Macaulay Seminar One at Brooklyn College
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The Tempest Mini-Review

Hi everyone,

I just re-read the New York Times Review of “The Tempest” and found it really interesting. Here is the link: 2012/10/25/arts/music/ an-inspired-and-personal-tempest-makes-met-debut.html

Like I said in class, I found the overall experience rather thrilling. When I was 8-9 years old, I was in a couple of operas produced by the Bronx Opera House Company that had child characters. I can’t remember the names of the operas I was in, but performing was an amazing experience because of two reasons: 1) I was able to perform on stage and 2) wear exotic costumes. After so many years of not performing, I felt a little nostalgic watching the actors on stage. Needless to say, they did a wonderful job.

On another note-although The Tempest essentially had the archetypical romance plot structure (boy meets girl, boy falls in love with girl, the couple can’t be together because of family feuds, etc.), I felt like it had such power and dynamism because of the music. The music was haunting and was full of subtleties: as Mr. Tommasini notes in his review, the music lends the opera a “ritualistic mystique” as it transitions from “skittish bursts and slashing dissonances” during emotionally-charged sequences to “wistful and plangent” scores during other scenes. In this way, I feel like going to the opera complemented our in-class discussion about artists being manipulators. Music, as an art form, is also a form of manipulation. It is no surprise that I was so impacted by the musical scores in this particular production of The Tempest.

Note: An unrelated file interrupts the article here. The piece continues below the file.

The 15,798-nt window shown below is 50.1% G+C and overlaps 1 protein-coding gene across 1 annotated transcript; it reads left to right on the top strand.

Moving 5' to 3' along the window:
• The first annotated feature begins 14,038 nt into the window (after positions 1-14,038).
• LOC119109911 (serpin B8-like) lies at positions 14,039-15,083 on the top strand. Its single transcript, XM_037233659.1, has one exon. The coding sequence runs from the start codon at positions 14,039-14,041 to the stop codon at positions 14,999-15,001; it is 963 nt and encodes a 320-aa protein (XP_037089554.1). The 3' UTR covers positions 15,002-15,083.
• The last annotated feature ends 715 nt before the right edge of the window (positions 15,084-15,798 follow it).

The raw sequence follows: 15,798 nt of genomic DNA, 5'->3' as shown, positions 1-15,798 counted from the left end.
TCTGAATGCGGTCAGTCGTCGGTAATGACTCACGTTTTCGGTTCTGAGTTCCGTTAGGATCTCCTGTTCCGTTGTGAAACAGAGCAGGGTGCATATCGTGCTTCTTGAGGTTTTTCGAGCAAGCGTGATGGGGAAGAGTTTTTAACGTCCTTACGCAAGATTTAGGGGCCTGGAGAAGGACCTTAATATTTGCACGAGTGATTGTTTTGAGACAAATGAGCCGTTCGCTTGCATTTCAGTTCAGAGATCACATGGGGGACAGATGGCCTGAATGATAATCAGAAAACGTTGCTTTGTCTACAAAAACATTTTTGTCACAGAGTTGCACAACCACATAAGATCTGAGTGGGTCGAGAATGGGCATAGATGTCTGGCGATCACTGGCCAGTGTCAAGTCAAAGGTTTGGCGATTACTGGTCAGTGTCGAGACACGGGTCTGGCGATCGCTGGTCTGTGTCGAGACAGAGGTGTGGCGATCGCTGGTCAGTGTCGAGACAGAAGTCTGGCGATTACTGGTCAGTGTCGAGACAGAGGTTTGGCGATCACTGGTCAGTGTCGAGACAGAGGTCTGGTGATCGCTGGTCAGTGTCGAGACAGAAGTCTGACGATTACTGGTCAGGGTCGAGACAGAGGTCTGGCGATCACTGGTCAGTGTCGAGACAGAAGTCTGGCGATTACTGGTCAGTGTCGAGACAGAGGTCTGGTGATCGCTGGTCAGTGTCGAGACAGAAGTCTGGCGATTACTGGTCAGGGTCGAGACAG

Below are some photos I found on The New York Times website. Enjoy!

1 comment

1 Muhammad Junaid { 12.21.12 at 8:38 pm }

Those pictures are awesome, I wish we could have been that close. Also I definitely think that the music played a huge part in the performance. It definitely added dept and emotion to performance. I also agree with how music can be manipulative. It reminds me of how the different music we listened to in class had the power to influence our emotions.

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